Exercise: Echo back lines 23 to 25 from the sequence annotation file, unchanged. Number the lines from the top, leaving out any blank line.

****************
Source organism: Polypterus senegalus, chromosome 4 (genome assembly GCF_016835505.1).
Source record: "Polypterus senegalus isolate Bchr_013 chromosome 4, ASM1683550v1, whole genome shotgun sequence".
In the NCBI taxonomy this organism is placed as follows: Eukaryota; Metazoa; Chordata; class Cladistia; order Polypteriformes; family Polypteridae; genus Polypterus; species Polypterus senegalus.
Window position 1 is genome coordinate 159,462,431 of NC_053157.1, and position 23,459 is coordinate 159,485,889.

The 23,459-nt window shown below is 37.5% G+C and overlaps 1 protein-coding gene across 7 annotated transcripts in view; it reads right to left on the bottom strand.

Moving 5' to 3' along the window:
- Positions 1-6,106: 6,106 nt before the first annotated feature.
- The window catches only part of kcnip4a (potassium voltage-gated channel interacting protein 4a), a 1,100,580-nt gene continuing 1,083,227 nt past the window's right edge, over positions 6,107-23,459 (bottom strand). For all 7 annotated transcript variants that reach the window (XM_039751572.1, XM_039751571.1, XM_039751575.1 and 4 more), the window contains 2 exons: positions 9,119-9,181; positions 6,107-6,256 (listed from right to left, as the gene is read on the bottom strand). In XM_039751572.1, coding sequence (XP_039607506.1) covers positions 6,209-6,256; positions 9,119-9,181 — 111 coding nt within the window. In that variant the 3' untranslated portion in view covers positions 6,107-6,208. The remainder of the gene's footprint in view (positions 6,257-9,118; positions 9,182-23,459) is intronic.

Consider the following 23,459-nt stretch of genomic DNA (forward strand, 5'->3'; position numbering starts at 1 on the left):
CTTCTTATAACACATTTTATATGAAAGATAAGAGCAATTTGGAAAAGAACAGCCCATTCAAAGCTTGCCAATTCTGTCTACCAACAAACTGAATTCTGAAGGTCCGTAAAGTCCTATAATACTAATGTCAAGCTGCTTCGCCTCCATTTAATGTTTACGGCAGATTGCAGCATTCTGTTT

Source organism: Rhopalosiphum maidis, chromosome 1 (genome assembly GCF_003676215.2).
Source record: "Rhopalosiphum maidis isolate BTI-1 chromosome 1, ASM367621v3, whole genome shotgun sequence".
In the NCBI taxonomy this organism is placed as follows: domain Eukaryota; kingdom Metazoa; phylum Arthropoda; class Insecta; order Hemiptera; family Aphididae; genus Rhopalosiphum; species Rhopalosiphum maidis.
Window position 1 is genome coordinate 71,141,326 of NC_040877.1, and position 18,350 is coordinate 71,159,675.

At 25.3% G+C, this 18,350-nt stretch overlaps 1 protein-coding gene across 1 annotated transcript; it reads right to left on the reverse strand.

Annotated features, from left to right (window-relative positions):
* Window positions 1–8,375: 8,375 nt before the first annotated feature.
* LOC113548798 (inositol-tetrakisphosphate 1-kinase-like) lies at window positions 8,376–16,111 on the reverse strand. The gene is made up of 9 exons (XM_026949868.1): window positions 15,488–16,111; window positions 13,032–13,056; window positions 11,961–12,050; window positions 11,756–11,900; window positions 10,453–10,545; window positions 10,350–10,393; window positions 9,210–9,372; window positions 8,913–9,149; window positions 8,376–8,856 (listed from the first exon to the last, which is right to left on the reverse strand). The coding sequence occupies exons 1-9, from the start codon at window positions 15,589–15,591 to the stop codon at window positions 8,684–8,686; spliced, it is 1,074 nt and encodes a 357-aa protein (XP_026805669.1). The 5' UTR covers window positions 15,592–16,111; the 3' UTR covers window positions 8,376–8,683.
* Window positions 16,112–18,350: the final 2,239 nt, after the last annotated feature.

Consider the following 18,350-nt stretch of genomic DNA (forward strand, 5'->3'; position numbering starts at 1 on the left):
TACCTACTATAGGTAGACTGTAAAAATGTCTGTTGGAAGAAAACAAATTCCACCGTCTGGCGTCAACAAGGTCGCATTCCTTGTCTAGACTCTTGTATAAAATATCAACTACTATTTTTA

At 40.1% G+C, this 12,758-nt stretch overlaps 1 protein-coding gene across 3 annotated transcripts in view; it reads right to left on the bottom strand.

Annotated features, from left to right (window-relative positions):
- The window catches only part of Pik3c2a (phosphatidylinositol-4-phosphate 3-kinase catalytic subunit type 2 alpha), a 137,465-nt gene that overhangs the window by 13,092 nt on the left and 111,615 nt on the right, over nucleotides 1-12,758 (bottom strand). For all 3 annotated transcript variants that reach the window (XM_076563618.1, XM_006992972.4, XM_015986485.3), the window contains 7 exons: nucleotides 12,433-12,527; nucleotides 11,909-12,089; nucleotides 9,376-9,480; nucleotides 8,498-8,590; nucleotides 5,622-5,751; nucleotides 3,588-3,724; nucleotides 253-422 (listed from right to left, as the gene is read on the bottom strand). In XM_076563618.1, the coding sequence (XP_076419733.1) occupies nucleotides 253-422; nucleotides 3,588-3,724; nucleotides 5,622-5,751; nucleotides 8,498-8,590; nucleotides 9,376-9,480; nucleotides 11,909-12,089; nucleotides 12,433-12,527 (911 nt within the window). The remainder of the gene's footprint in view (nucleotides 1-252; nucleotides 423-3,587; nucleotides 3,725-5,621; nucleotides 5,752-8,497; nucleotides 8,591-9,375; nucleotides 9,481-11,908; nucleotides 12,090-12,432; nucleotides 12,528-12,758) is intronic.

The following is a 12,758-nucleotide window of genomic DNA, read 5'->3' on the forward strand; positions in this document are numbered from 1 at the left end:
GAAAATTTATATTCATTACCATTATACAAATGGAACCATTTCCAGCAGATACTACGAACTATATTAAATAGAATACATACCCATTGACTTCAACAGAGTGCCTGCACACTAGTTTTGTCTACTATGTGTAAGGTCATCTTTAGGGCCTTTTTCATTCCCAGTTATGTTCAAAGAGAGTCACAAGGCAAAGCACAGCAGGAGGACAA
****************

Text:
Annotated features, from left to right (window-relative positions):
- The window catches only part of Pik3c2a (phosphatidylinositol-4-phosphate 3-kinase catalytic subunit type 2 alpha), a 137,465-nt gene that overhangs the window by 13,092 nt on the left and 111,615 nt on the right, over nucleotides 1-12,758 (bottom strand). For all 3 annotated transcript variants that reach the window (XM_076563618.1, XM_006992972.4, XM_015986485.3), the window contains 7 exons: nucleotides 12,433-12,527; nucleotides 11,909-12,089; nucleotides 9,376-9,480; nucleotides 8,498-8,590; nucleotides 5,622-5,751; nucleotides 3,588-3,724; nucleotides 253-422 (listed from right to left, as the gene is read on the bottom strand). In XM_076563618.1, the coding sequence (XP_076419733.1) occupies nucleotides 253-422; nucleotides 3,588-3,724; nucleotides 5,622-5,751; nucleotides 8,498-8,590; nucleotides 9,376-9,480; nucleotides 11,909-12,089; nucleotides 12,433-12,527 (911 nt within the window). The remainder of the gene's footprint in view (nucleotides 1-252; nucleotides 423-3,587; nucleotides 3,725-5,621; nucleotides 5,752-8,497; nucleotides 8,591-9,375; nucleotides 9,481-11,908; nucleotides 12,090-12,432; nucleotides 12,528-12,758) is intronic.

The following is a 12,758-nucleotide window of genomic DNA, read 5'->3' on the forward strand; positions in this document are numbered from 1 at the left end: